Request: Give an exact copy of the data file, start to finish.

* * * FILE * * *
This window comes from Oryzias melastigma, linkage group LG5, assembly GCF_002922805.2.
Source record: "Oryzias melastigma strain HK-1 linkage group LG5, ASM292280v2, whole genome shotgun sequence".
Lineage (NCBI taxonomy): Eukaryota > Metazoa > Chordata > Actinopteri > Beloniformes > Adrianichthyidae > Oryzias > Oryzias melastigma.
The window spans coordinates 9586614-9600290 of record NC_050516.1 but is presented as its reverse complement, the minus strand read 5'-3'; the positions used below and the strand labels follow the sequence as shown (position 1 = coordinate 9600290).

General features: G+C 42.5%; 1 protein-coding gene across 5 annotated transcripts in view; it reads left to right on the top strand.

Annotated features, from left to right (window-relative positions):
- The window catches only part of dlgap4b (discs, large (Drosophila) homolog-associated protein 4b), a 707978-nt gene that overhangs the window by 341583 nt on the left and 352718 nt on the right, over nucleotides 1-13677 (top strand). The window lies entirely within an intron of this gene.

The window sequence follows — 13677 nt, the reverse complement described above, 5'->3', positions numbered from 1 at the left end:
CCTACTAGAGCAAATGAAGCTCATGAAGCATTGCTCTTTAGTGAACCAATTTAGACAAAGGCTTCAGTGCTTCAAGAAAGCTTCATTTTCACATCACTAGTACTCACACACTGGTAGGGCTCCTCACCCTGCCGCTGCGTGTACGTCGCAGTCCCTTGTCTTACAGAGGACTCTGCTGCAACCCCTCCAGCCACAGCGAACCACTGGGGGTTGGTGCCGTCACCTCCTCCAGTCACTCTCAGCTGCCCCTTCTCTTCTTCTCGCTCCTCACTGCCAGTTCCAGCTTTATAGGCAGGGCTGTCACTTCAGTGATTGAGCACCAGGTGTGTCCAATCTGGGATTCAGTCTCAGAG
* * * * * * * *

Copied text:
This window comes from Oryzias melastigma, linkage group LG5, assembly GCF_002922805.2.
Source record: "Oryzias melastigma strain HK-1 linkage group LG5, ASM292280v2, whole genome shotgun sequence".
Lineage (NCBI taxonomy): Eukaryota > Metazoa > Chordata > Actinopteri > Beloniformes > Adrianichthyidae > Oryzias > Oryzias melastigma.
The window spans coordinates 9586614-9600290 of record NC_050516.1 but is presented as its reverse complement, the minus strand read 5'-3'; the positions used below and the strand labels follow the sequence as shown (position 1 = coordinate 9600290).

General features: G+C 42.5%; 1 protein-coding gene across 5 annotated transcripts in view; it reads left to right on the top strand.

Annotated features, from left to right (window-relative positions):
- The window catches only part of dlgap4b (discs, large (Drosophila) homolog-associated protein 4b), a 707978-nt gene that overhangs the window by 341583 nt on the left and 352718 nt on the right, over nucleotides 1-13677 (top strand). The window lies entirely within an intron of this gene.

The window sequence follows — 13677 nt, the reverse complement described above, 5'->3', positions numbered from 1 at the left end:
CCTACTAGAGCAAATGAAGCTCATGAAGCATTGCTCTTTAGTGAACCAATTTAGACAAAGGCTTCAGTGCTTCAAGAAAGCTTCATTTTCACATCACTAGTACTCACACACTGGTAGGGCTCCTCACCCTGCCGCTGCGTGTACGTCGCAGTCCCTTGTCTTACAGAGGACTCTGCTGCAACCCCTCCAGCCACAGCGAACCACTGGGGGTTGGTGCCGTCACCTCCTCCAGTCACTCTCAGCTGCCCCTTCTCTTCTTCTCGCTCCTCACTGCCAGTTCCAGCTTTATAGGCAGGGCTGTCACTTCAGTGATTGAGCACCAGGTGTGTCCAATCTGGGATTCAGTCTCAGAG